11. Windows with tilt-in features work properly, seal correctly, and return easily to the right position.

What Could Go Wrong with a Window?

Windows and doors seem simple. We take them for granted until something goes wrong, and since a properly installed window or door rarely has a problem, we don’t think about them.

Old windows are difficult to open and close, lack safety features that protect you from injury, and they are woefully inefficient, costing you more in heating and cooling costs than a house like yours should.

Fortunately, most name-brand windows are made very well, and if installed correctly, they can be virtually problem-free for many years. However, despite their advanced design and technology, even newer, top-of-the-line windows can experience problems if the installation isn’t done right.

Whether the windows are new or old, we give you a clear-eyed assessment of your risk of window problems.

How Insulating Glass Works

To understand what could go wrong with a window, it’s helpful to know how today’s energy-efficient windows are constructed.

A window made with double-pane glass, also called insulating glass (IG), is a more energy-efficient window.

The key to improved insulative performance is the addition of gases (like argon and krypton), films (thin sheets of various materials applied to the surface of the glass), extra panes of glass, and coatings like Low-E (low emissivity or heat loss).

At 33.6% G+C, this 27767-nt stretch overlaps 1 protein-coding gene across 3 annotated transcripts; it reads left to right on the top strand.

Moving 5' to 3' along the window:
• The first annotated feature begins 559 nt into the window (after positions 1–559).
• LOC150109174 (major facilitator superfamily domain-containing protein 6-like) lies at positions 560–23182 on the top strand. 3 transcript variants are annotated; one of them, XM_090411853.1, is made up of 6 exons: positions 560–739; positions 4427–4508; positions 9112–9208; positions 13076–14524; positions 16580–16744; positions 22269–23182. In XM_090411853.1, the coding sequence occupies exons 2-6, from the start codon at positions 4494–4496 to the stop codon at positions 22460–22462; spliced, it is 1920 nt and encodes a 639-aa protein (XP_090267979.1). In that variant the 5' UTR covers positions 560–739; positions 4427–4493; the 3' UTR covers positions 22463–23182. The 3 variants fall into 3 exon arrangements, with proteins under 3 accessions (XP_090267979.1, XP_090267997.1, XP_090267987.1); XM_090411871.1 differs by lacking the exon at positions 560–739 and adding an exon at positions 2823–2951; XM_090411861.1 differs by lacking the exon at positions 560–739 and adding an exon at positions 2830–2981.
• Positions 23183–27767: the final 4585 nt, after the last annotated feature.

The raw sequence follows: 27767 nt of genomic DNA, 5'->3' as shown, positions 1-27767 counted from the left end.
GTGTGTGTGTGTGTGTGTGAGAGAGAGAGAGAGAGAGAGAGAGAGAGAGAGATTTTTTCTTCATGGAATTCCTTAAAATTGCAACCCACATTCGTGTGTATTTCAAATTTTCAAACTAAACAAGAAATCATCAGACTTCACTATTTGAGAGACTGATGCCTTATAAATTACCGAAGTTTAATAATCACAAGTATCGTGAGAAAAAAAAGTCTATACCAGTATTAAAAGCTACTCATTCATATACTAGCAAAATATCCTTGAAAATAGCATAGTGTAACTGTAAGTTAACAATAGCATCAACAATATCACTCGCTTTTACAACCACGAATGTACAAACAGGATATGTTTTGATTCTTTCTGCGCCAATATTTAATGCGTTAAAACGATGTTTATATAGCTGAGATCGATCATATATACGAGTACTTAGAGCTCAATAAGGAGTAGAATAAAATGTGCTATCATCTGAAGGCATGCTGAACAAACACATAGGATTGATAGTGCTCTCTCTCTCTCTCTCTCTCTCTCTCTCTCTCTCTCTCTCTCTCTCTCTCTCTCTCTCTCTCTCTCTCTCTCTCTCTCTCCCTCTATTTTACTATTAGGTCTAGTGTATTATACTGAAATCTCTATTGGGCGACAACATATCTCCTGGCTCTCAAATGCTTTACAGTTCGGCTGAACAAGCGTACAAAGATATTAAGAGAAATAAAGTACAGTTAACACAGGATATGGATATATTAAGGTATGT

These windows are warm to the touch, minimize the risk of condensation damage, and lower your heating and cooling bills.

IG is created by bonding two panes of glass together while maintaining a ½ to ¾-inch space between them. Today, most high-quality double pane windows have two perimeter seals, an inner seal, and an outer seal. (see illustration)

Insulating glass seals are designed to withstand the weather – heat, cold, wind, rain, and even objects that fly around in a storm. The seal failure rate is low, but remember, if you have 20, 30, or more windows in your home, chances are higher that one or more glass units will have a broken seal.

Door Inspection checklist

Doors provide the first line of security defense for your home, your family, and your possessions. Doors must do their job perfectly.